Wednesday, October 10, 2012

The Mother of the Mother of Repairs

Surprisingly enough, the big repair at the base of the triangle was not that difficult to do.  Really, it just needed some patience to make sure I was tracking the knit stitches carefully.
 
The real problem happened when I went to graft the edges together.
 
Sigh.
 
I had done one repeat in a contrasting color to facilitate the process.  Time, handling and the microscopic nature of the work would prove counterproductive to that idea.  My next best plan was to carefully cut that contrast yarn off, feeding the live stitches onto a needle as I went. 
 
And it would have worked....
 
Had I not accidentally snipped a stitch as I cut away the contrast yarn.
 
I had a really bad moment when I realized what I had done.  After all, it's one thing to rip back from the top of a piece of knitting - the stitches pull right out.  When you are trying to rip out from the bottom, though, you quickly find a snarled mess as the stitches are locked together.
 
Yep, it was a really bad night.
 
Ultimately I pulled myself together and picked out as much as I could so that I would have a tail long enough to weave back in.  I had fortunately left a yard long tail on the other end, and so I was able to knit in the three rows on that piece that I had removed from the other end.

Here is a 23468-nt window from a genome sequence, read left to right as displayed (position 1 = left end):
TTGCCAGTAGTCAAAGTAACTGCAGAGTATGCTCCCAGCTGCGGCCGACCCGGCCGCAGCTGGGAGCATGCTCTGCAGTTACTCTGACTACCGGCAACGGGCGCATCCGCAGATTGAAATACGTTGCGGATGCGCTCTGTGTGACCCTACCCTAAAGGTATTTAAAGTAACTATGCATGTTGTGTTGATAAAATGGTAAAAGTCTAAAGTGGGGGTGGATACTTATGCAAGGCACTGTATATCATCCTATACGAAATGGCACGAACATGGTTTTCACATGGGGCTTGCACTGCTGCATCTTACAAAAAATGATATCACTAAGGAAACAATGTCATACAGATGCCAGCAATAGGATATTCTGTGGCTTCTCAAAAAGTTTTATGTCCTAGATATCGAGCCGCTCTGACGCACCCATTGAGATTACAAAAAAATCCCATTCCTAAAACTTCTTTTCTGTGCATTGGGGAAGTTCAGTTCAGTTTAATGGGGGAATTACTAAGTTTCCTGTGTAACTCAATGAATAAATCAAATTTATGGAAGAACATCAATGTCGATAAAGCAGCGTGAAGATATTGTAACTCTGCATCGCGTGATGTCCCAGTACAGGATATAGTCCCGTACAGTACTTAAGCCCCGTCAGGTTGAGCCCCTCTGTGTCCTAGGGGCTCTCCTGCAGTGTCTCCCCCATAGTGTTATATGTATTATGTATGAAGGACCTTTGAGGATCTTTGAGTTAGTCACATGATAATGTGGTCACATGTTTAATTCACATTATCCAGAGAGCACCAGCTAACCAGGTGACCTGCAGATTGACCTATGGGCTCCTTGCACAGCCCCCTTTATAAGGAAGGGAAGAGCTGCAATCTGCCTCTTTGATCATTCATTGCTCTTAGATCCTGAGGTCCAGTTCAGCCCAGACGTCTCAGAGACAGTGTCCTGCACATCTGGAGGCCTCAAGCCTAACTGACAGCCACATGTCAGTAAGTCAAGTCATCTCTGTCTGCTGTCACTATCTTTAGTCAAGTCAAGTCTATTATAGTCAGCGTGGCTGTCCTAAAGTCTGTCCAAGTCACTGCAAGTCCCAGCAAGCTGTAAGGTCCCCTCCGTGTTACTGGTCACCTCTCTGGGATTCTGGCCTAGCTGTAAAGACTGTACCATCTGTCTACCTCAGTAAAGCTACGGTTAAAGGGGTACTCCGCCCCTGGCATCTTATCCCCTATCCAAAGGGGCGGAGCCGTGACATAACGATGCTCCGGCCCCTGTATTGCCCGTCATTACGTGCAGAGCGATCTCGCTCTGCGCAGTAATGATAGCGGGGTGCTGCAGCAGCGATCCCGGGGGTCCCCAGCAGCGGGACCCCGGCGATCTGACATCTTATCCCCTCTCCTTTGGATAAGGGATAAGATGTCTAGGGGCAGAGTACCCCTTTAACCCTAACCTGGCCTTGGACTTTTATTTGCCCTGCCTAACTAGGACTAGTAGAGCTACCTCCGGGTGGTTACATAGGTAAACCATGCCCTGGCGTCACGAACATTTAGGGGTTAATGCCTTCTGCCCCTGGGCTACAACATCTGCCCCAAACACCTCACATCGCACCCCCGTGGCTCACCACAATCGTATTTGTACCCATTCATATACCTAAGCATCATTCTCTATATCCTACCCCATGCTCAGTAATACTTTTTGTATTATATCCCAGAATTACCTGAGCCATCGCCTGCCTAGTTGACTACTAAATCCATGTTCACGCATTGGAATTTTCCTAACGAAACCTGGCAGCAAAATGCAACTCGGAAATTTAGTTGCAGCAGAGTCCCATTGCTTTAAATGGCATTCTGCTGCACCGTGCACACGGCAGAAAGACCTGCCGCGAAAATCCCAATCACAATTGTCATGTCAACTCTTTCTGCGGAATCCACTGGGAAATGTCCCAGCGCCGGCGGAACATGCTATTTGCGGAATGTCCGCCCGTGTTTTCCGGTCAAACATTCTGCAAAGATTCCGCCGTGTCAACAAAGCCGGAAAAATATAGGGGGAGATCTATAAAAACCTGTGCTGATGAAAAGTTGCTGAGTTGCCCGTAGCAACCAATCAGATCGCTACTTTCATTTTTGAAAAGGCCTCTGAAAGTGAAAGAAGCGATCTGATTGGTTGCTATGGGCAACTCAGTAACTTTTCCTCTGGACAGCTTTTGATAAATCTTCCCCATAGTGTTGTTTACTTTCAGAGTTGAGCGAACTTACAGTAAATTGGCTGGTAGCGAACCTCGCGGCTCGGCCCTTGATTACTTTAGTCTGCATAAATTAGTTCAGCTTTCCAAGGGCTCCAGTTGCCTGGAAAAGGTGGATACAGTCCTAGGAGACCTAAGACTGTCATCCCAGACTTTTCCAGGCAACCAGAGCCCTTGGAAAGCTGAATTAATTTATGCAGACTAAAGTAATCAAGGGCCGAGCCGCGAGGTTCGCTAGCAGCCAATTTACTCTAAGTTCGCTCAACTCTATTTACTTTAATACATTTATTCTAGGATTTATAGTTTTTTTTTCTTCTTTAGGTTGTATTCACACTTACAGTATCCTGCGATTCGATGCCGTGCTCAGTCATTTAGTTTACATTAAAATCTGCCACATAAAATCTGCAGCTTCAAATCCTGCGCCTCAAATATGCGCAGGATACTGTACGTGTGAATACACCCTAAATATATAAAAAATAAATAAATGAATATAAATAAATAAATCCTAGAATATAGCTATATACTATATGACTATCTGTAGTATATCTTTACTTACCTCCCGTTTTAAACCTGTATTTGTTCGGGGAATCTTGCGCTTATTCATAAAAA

After a good night's sleep I had a plan...and the pinning began. I removed the nice side from it's needle, pinning each stitch as I went.
 Then I pulled the mussed up edge to it and did my best to approximate where all of the stitches were.  After that it was a matter of creatively seaming it all together.
And I kinda can't believe I pulled it off.
 
Nope, it's not perfect and if you know what you are looking for/at you can easily see the problems.
 
It is, however, pretty damn close.
 
I once spent a good 30 minutes describing in great detail to a therapist my frustration over the fact that I had spent three days trying to fix a mistake in a lace shawl, ultimately failing to put it entirely to rights.  She asked two questions.  One, was the mistake easily visible?  No, it wasn't...not at all actually.  I doubted anyone would ever notice it.  Two, would I ever be able to accept a compliment on the piece without pointing out my mistake?  Uh...negative, probably.  (And in fact less than a week later I caught myself responding to a compliment with a 'thank you, but if you look here you will see that I messed up' before I even knew what I was doing.)
 
Point being...that's not going to happen here.
 
I am DAMN proud of myself for fixing that mistake, and THRILLED with the work I did to blend it in.  No one will EVER notice it, and I will NEVER bring it up again.
 
I guess this old dog has learned a new trick after all.


2 comments:

Bonnie said...

Congrats! You should be very proud.

Alpaca Lady said...

It is beautiful and I am so proud of you for accepting that beauty. I think you have freed yourself.